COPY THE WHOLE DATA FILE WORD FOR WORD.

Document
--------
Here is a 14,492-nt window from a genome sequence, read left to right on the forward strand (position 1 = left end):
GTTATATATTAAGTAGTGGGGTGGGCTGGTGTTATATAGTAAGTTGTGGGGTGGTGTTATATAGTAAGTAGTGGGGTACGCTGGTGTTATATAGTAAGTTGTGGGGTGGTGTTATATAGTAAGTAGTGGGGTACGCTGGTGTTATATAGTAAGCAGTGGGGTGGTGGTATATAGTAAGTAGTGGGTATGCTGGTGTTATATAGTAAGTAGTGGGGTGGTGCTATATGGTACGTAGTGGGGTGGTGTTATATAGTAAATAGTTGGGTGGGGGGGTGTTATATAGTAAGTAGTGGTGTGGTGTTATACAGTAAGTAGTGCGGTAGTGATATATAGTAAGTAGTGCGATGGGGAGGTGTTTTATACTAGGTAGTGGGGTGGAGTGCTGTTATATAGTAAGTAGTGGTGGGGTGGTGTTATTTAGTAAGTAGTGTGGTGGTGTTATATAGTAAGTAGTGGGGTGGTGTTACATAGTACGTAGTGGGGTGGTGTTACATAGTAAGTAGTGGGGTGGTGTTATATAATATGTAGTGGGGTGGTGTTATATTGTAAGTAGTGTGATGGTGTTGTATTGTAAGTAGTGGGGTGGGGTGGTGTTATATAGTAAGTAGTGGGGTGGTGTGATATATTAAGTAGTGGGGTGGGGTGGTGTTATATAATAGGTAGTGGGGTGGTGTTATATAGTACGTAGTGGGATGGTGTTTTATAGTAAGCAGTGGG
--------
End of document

Here is a 14,492-nt window from a genome sequence, read left to right on the forward strand (position 1 = left end):
GTTATATATTAAGTAGTGGGGTGGGCTGGTGTTATATAGTAAGTTGTGGGGTGGTGTTATATAGTAAGTAGTGGGGTACGCTGGTGTTATATAGTAAGTTGTGGGGTGGTGTTATATAGTAAGTAGTGGGGTACGCTGGTGTTATATAGTAAGCAGTGGGGTGGTGGTATATAGTAAGTAGTGGGTATGCTGGTGTTATATAGTAAGTAGTGGGGTGGTGCTATATGGTACGTAGTGGGGTGGTGTTATATAGTAAATAGTTGGGTGGGGGGGTGTTATATAGTAAGTAGTGGTGTGGTGTTATACAGTAAGTAGTGCGGTAGTGATATATAGTAAGTAGTGCGATGGGGAGGTGTTTTATACTAGGTAGTGGGGTGGAGTGCTGTTATATAGTAAGTAGTGGTGGGGTGGTGTTATTTAGTAAGTAGTGTGGTGGTGTTATATAGTAAGTAGTGGGGTGGTGTTACATAGTACGTAGTGGGGTGGTGTTACATAGTAAGTAGTGGGGTGGTGTTATATAATATGTAGTGGGGTGGTGTTATATTGTAAGTAGTGTGATGGTGTTGTATTGTAAGTAGTGGGGTGGGGTGGTGTTATATAGTAAGTAGTGGGGTGGTGTGATATATTAAGTAGTGGGGTGGGGTGGTGTTATATAATAGGTAGTGGGGTGGTGTTATATAGTACGTAGTGGGATGGTGTTTTATAGTAAGCAGTGGG